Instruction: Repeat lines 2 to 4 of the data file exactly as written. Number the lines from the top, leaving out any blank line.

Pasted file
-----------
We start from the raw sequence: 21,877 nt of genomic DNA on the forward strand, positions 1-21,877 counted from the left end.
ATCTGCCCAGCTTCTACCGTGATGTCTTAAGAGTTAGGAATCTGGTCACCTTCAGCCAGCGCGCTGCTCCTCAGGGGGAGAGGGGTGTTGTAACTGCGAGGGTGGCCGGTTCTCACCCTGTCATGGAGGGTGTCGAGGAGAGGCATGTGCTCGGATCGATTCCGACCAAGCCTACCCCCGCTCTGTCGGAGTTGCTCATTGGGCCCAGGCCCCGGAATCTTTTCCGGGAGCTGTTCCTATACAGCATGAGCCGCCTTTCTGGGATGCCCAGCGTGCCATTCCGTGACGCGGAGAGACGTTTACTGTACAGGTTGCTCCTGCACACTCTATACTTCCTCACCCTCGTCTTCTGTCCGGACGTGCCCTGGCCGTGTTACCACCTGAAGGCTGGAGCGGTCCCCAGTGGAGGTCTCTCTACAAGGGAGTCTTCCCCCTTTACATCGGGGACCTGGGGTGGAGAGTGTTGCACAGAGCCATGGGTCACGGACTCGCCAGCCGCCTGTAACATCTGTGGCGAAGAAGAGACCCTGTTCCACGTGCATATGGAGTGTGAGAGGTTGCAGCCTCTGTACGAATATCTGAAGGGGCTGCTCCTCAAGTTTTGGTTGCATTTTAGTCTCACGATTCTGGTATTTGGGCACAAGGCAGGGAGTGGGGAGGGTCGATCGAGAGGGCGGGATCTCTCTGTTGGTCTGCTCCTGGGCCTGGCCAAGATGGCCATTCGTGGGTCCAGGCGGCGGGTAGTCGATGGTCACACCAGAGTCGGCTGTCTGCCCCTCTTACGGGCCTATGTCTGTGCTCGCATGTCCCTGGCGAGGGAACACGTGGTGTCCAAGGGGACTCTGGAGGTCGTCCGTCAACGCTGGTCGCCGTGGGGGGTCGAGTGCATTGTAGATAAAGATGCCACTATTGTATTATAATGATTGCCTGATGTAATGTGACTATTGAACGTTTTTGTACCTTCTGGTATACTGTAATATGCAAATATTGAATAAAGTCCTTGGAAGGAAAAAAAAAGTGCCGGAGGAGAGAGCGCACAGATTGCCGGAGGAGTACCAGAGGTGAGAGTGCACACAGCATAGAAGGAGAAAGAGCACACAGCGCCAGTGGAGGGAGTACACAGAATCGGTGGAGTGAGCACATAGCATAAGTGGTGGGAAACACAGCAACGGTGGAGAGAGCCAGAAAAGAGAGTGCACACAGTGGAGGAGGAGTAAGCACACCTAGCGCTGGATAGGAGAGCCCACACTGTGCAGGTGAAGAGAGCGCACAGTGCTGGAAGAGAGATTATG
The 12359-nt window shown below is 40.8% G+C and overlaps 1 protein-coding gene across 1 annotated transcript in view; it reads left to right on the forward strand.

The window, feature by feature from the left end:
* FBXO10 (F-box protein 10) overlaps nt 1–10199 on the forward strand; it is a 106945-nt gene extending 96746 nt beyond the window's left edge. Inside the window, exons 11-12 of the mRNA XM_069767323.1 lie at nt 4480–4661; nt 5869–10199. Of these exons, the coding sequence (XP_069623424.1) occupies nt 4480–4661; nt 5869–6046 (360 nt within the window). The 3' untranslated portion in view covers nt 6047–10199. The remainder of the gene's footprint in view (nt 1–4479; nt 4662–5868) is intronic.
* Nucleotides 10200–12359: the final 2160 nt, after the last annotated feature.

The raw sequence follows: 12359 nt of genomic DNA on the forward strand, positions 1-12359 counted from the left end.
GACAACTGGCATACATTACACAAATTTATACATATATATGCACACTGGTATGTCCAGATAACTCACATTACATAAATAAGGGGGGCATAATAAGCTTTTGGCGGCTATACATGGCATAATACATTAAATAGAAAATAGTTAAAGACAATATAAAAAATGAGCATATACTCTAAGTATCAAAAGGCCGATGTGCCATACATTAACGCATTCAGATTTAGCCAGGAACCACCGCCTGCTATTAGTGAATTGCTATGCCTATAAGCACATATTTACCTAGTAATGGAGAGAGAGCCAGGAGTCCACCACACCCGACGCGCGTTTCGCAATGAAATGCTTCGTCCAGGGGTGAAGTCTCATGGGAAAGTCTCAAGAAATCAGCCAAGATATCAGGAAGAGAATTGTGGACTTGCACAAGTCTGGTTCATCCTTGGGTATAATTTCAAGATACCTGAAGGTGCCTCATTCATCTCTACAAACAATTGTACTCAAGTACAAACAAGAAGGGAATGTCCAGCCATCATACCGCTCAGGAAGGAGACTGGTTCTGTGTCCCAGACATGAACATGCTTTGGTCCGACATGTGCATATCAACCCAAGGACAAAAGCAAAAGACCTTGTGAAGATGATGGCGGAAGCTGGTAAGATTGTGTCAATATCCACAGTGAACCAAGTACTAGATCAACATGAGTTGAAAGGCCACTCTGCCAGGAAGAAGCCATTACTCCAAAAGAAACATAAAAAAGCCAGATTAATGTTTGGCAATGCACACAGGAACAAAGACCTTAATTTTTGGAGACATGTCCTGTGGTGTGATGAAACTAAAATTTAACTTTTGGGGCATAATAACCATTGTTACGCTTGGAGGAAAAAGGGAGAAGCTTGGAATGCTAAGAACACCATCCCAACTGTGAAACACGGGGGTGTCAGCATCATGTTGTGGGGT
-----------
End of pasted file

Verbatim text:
ATCTGCCCAGCTTCTACCGTGATGTCTTAAGAGTTAGGAATCTGGTCACCTTCAGCCAGCGCGCTGCTCCTCAGGGGGAGAGGGGTGTTGTAACTGCGAGGGTGGCCGGTTCTCACCCTGTCATGGAGGGTGTCGAGGAGAGGCATGTGCTCGGATCGATTCCGACCAAGCCTACCCCCGCTCTGTCGGAGTTGCTCATTGGGCCCAGGCCCCGGAATCTTTTCCGGGAGCTGTTCCTATACAGCATGAGCCGCCTTTCTGGGATGCCCAGCGTGCCATTCCGTGACGCGGAGAGACGTTTACTGTACAGGTTGCTCCTGCACACTCTATACTTCCTCACCCTCGTCTTCTGTCCGGACGTGCCCTGGCCGTGTTACCACCTGAAGGCTGGAGCGGTCCCCAGTGGAGGTCTCTCTACAAGGGAGTCTTCCCCCTTTACATCGGGGACCTGGGGTGGAGAGTGTTGCACAGAGCCATGGGTCACGGACTCGCCAGCCGCCTGTAACATCTGTGGCGAAGAAGAGACCCTGTTCCACGTGCATATGGAGTGTGAGAGGTTGCAGCCTCTGTACGAATATCTGAAGGGGCTGCTCCTCAAGTTTTGGTTGCATTTTAGTCTCACGATTCTGGTATTTGGGCACAAGGCAGGGAGTGGGGAGGGTCGATCGAGAGGGCGGGATCTCTCTGTTGGTCTGCTCCTGGGCCTGGCCAAGATGGCCATTCGTGGGTCCAGGCGGCGGGTAGTCGATGGTCACACCAGAGTCGGCTGTCTGCCCCTCTTACGGGCCTATGTCTGTGCTCGCATGTCCCTGGCGAGGGAACACGTGGTGTCCAAGGGGACTCTGGAGGTCGTCCGTCAACGCTGGTCGCCGTGGGGGGTCGAGTGCATTGTAGATAAAGATGCCACTATTGTATTATAATGATTGCCTGATGTAATGTGACTATTGAACGTTTTTGTACCTTCTGGTATACTGTAATATGCAAATATTGAATAAAGTCCTTGGAAGGAAAAAAAAAGTGCCGGAGGAGAGAGCGCACAGATTGCCGGAGGAGTACCAGAGGTGAGAGTGCACACAGCATAGAAGGAGAAAGAGCACACAGCGCCAGTGGAGGGAGTACACAGAATCGGTGGAGTGAGCACATAGCATAAGTGGTGGGAAACACAGCAACGGTGGAGAGAGCCAGAAAAGAGAGTGCACACAGTGGAGGAGGAGTAAGCACACCTAGCGCTGGATAGGAGAGCCCACACTGTGCAGGTGAAGAGAGCGCACAGTGCTGGAAGAGAGATTATG
The 12359-nt window shown below is 40.8% G+C and overlaps 1 protein-coding gene across 1 annotated transcript in view; it reads left to right on the forward strand.

The window, feature by feature from the left end: